"We've always had great freestyle sprinters, but now it's a new generation, and we lost Gary Hall Jr. to drug circumstances," Ron Karnaugh said, referring to Hall's suspension for marijuana use.
But the American defeat at the hands of the World Team was downright embarrassing, with six 1-2 sweeps by the World team in 12 individual events. World Team 78, U.S. 43.
Russia dealt the Americans their third straight dual-meet loss, carried by four 1-2 sweeps and victories in both of the relays that the U.S. men have traditionally dominated.
One of the Russian sweeps came from Alexander Popov and teammate Roman Egorov in the 50-metre freestyle, a race won by Bill Pilczuk in the World Championships earlier this year. This time, Pilczuk was a badly beaten third.
"I think maybe there was too much pressure on Bill," Popov said.
"I got worse as the meet went on," Pilczuk admitted. "I'm tired. I was really aggravated I got third. I should have had second."
The United States countered the four Russian sweeps with five of their own. Losing both relays, and the resulting 14 points, to the Russians was pivotal.
"It's almost impossible to win one of these dual meets without winning a relay," U.S. coach Bill Wadley of Ohio State said. "That's 14 points right there. We knew we probably couldn't compete with them in the freestyle relay, so we went all out in the medley. We came up a little short." Russia 63, U.S. 59.
Fernando Scherer of Brazil, who lives and trains in Florida, became the fourth man in history to break 49 seconds in the 100 free, joining Americans Matt Biondi and Gary Hall Jr., and Russian Alexander Popov, the world record-holder at 48.21 seconds. Scherer was timed in 48.91, and Pieter van den Hoogenband of the Netherlands was second in 49.61.
"I knew I had swum a great race when I finished, but I wasn't sure how good my time would be," said Scherer, who was fifth in the Olympic 100 free two years ago. "I felt great until the last 5 metres, when my legs felt dead." The final indignity came in the 400 freestyle relay, as the World Team, anchored by Scherer, won in 3:22.42, 2.73 seconds ahead of the Americans.
"This is the fastest pool I've ever been in," Scherer said.
On the final day of multi-event Games, Scherer clocked 22.18 seconds, equaling the fourth fastest time ever for the men's 50 metres freestyle.
"I missed the wall by just a little," he said. "Just a quicker touch and I would have been a little faster."
Josh Davis: "Americans come in to win every race, every day," said Josh Davis of San Antonio, one of the few U.S. winners. "Wednesday was just a bad day in the office. It was an off day. We pride ourselves on having one of the strongest swimming programs...The World Team is a lot stronger than the rest of the competition. They have an advantage because they have some of the best in the world mixed on one team."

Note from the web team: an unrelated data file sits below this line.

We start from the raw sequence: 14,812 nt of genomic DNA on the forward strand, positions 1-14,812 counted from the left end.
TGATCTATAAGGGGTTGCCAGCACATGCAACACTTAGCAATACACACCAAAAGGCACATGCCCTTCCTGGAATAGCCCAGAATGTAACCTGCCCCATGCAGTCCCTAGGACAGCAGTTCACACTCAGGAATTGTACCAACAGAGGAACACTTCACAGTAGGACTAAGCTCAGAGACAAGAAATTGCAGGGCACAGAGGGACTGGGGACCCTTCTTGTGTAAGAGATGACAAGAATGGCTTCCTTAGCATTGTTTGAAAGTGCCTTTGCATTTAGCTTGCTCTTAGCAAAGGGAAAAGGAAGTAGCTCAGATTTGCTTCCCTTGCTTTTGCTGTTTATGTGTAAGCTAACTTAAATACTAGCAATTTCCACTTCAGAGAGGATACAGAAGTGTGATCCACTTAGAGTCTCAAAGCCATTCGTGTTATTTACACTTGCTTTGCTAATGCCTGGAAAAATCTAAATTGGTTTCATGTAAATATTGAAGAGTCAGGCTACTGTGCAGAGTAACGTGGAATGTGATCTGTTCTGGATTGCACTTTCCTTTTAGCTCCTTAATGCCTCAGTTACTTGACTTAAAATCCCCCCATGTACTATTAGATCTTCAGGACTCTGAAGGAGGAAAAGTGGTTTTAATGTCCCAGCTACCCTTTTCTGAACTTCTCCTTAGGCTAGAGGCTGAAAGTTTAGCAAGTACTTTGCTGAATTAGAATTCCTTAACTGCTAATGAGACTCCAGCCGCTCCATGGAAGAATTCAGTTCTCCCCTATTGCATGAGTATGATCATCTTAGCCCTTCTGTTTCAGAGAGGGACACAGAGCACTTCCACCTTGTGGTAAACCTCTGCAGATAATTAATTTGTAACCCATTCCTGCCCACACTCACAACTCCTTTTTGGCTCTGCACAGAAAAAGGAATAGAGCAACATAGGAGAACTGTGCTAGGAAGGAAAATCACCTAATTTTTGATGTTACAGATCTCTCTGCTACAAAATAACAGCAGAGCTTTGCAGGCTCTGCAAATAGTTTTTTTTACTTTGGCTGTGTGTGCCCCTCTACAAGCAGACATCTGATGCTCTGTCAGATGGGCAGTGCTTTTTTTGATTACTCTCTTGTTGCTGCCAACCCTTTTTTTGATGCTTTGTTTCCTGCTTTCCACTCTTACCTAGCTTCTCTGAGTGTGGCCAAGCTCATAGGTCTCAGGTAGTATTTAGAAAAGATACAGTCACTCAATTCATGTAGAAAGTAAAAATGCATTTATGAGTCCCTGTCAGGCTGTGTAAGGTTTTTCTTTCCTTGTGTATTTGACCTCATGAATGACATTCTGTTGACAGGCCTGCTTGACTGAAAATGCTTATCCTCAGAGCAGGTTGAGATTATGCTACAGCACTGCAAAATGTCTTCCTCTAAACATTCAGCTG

Alexander Popov: The world's fastest swimmer in the 1990s said the media created a rivalry between him and U.S. sprinter Gary Hall Jr. in the 1996 Olympics that didn't really exist.
"It made me mad. I am kind of sick of it," Popov said.
Popov also took the opportunity to take a shot at the U.S. men's team in the Goodwill Games.
"I was watching the news last night, and they said the U.S. team is weak because it doesn't have Gary Hall," Popov said. "Well, I saw Gary Hall at Perth (at the World Championships in January), and he wasn't that good."
Popov's comments about Hall came as the U.S. men's team was reeling from a close dual-meet defeat to Germany.
"It doesn't bother me that Gary is not here," Popov said. "He should be disappointed that he is not here."
Popov shrugged off his World Championships loss in the 50 to Pilczuk that broke a seven-year winning streak in that event.
"The 100 is my favourite, and he didn't beat my winning streak there," Popov said. "In the 50, you can't make any mistakes, or you lose... I think Bill will find out that the Olympics are much more serious than the world championships," But he agreed with Pilczuk that the Goodwill Games are more for fun.
"There's no pressure here that you've got to win," Popov said. "People just thank you for coming."
So what went wrong for the U.S. men?
The diagnosis, according to Ron Karnaugh, M.D.: We just don't work hard enough anymore. Karnaugh, a medical doctor and a swimmer on national teams since 1986, said that's why a rare U.S. loss in the 400 freestyle relay gave the Americans a dual-meet loss against Germany at the Goodwill Games Wednesday.
"There's no shortcut to success in swimming, and some of our younger kids don't work as hard as they should," said Karnaugh, 32, who won the 200 individual medley just before the freestyle-relay defeat that allowed Germany to win 63-59. "They believe they can get by just on talent," Karnaugh added. "But you get out of it what you put in it."
Curtis Myden: When the World Team trounced the U.S., Curtis Myden (the only Canadian to take part) beat Ron Karnaugh in the 200 I.M. Myden's winning time of 2:00.38 was his lifetime best, and a Goodwill, Commonwealth, and Canadian record. Careful pacing made the difference. "I was only in fourth at the 100 but really working the second half made a big difference. Curtis liked the evening only format, without having to swim prelims.
"I could focus completely on my event."
In the first dual meet against Russia, Myden won with an easy 2:04.61 over flyer Steve Parry, 2:07.85, and Alexander Tkachev, 2:17.48, who held back as there were only three swimmers in the race.
On the final dual meet against the Germans, Myden won with 2:02.06 to Jirka Letzin's 2:03.20 and German Chris-Carol Bremer's 2:05.71, and Steve Parry was fourth in 2:09.13.